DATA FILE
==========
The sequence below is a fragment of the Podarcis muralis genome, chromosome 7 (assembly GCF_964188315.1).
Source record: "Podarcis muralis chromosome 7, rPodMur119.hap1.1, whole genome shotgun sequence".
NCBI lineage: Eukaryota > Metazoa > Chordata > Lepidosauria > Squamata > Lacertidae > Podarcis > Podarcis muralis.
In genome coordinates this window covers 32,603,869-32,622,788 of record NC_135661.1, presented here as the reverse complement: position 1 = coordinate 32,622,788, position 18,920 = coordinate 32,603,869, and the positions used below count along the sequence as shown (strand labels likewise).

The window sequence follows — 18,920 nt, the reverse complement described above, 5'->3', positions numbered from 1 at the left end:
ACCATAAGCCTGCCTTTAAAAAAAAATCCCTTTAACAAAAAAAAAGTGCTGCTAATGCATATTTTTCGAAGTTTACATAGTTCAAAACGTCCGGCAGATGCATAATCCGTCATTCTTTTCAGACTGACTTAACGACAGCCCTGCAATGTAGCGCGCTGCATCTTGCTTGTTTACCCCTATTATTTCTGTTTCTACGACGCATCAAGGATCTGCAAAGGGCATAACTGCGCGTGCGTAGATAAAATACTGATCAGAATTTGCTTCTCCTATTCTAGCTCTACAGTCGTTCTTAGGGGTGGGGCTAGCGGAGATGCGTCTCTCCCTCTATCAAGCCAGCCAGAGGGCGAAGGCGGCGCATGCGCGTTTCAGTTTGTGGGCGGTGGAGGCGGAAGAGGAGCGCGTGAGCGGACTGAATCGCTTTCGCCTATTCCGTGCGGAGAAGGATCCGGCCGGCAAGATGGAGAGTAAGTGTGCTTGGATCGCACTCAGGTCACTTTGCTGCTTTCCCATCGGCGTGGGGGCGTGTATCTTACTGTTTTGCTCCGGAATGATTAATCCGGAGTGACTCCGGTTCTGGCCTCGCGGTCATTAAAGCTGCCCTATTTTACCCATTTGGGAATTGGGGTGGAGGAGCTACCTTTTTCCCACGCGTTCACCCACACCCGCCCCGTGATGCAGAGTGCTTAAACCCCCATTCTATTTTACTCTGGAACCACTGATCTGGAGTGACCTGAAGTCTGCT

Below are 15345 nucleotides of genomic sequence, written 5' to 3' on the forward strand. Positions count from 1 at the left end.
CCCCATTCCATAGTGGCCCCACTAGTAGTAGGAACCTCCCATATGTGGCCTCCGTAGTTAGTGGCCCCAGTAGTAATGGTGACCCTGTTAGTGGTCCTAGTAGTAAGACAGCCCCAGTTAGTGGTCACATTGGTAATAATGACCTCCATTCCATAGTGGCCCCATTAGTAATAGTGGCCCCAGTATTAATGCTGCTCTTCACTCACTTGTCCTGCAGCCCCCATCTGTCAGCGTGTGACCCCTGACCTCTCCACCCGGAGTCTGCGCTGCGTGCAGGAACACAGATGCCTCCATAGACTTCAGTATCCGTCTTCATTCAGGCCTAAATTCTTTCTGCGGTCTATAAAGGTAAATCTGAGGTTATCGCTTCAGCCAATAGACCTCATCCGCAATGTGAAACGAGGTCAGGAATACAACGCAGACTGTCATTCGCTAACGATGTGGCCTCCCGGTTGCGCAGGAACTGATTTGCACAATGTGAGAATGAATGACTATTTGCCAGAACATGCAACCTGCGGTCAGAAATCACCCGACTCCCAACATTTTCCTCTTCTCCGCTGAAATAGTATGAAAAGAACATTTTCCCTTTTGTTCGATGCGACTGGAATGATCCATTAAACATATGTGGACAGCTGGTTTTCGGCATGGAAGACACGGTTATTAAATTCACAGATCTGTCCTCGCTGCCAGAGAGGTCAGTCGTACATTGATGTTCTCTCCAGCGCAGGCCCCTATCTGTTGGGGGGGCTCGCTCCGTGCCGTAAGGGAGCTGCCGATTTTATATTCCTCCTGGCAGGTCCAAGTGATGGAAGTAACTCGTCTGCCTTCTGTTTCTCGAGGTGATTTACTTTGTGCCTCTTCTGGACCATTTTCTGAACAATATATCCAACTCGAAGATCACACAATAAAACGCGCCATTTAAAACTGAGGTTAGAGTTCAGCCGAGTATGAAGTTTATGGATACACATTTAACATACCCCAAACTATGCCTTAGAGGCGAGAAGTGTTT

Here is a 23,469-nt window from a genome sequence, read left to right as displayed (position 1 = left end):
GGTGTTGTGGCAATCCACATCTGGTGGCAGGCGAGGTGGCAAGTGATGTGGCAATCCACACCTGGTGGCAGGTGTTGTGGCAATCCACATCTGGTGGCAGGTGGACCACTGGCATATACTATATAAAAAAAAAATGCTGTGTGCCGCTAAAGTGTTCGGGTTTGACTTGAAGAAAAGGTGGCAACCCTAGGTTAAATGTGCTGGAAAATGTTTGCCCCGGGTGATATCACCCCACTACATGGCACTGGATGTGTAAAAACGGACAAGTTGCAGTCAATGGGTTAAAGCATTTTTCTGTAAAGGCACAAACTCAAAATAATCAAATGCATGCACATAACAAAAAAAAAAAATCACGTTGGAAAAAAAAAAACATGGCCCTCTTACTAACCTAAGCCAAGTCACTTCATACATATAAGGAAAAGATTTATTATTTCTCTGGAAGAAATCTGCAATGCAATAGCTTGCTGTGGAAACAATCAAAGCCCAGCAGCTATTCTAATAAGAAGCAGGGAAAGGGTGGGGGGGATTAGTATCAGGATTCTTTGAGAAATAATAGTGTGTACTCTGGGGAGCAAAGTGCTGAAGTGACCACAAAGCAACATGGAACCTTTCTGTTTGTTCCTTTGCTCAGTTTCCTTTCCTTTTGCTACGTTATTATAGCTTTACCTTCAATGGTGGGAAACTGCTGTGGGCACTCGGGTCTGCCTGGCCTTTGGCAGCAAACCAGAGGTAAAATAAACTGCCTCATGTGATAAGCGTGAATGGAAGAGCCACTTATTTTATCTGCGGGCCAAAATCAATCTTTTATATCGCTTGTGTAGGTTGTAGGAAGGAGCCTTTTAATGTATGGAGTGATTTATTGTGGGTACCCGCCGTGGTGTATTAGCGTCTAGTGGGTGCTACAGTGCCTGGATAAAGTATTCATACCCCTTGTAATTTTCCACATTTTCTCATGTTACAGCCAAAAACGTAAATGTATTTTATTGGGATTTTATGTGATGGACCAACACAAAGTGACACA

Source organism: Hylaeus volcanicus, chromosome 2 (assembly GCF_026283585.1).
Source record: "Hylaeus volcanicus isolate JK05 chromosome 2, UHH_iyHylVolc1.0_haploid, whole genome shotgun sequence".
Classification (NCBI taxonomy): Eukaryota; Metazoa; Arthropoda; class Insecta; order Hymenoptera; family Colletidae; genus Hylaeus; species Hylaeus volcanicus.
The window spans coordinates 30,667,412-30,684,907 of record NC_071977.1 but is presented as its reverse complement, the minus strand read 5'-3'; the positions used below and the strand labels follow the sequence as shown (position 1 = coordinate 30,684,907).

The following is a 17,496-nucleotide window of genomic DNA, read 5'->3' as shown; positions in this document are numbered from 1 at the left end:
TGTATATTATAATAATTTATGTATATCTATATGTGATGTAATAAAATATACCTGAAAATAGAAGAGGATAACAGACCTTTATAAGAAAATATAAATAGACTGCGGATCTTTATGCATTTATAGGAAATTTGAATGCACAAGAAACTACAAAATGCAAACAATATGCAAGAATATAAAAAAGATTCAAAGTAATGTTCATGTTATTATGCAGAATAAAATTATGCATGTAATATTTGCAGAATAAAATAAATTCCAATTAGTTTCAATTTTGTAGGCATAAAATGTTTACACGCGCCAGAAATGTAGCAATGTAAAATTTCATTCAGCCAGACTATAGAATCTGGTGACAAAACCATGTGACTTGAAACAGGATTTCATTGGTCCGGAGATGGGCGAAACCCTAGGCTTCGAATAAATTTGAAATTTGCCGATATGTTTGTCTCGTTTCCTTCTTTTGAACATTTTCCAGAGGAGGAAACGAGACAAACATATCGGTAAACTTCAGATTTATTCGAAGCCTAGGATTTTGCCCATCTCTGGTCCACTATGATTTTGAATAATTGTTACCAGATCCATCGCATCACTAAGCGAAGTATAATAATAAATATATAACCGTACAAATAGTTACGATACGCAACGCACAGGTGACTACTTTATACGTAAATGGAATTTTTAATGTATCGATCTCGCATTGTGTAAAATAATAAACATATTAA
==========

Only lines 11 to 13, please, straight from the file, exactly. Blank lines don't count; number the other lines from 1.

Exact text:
Source organism: Hylaeus volcanicus, chromosome 2 (assembly GCF_026283585.1).
Source record: "Hylaeus volcanicus isolate JK05 chromosome 2, UHH_iyHylVolc1.0_haploid, whole genome shotgun sequence".
Classification (NCBI taxonomy): Eukaryota; Metazoa; Arthropoda; class Insecta; order Hymenoptera; family Colletidae; genus Hylaeus; species Hylaeus volcanicus.